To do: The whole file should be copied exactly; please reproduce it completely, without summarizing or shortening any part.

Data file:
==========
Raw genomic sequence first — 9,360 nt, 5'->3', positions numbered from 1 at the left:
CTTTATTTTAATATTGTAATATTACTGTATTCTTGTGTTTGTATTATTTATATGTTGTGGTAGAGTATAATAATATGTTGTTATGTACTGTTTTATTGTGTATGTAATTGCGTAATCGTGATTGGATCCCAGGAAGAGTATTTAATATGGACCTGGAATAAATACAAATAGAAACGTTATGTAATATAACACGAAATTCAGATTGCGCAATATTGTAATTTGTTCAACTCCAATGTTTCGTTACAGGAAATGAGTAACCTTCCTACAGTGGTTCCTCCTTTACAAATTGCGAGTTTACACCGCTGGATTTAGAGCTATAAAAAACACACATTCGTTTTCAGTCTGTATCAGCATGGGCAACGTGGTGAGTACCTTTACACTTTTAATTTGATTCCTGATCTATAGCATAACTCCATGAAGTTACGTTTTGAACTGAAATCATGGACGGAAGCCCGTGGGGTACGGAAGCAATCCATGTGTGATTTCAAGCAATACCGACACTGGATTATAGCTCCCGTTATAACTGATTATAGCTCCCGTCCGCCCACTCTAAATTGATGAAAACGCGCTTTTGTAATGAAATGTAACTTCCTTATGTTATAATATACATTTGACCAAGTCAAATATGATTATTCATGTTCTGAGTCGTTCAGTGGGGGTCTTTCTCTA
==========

Raw genomic sequence first — 9,360 nt, 5'->3', positions numbered from 1 at the left:
CTTTATTTTAATATTGTAATATTACTGTATTCTTGTGTTTGTATTATTTATATGTTGTGGTAGAGTATAATAATATGTTGTTATGTACTGTTTTATTGTGTATGTAATTGCGTAATCGTGATTGGATCCCAGGAAGAGTATTTAATATGGACCTGGAATAAATACAAATAGAAACGTTATGTAATATAACACGAAATTCAGATTGCGCAATATTGTAATTTGTTCAACTCCAATGTTTCGTTACAGGAAATGAGTAACCTTCCTACAGTGGTTCCTCCTTTACAAATTGCGAGTTTACACCGCTGGATTTAGAGCTATAAAAAACACACATTCGTTTTCAGTCTGTATCAGCATGGGCAACGTGGTGAGTACCTTTACACTTTTAATTTGATTCCTGATCTATAGCATAACTCCATGAAGTTACGTTTTGAACTGAAATCATGGACGGAAGCCCGTGGGGTACGGAAGCAATCCATGTGTGATTTCAAGCAATACCGACACTGGATTATAGCTCCCGTTATAACTGATTATAGCTCCCGTCCGCCCACTCTAAATTGATGAAAACGCGCTTTTGTAATGAAATGTAACTTCCTTATGTTATAATATACATTTGACCAAGTCAAATATGATTATTCATGTTCTGAGTCGTTCAGTGGGGGTCTTTCTCTA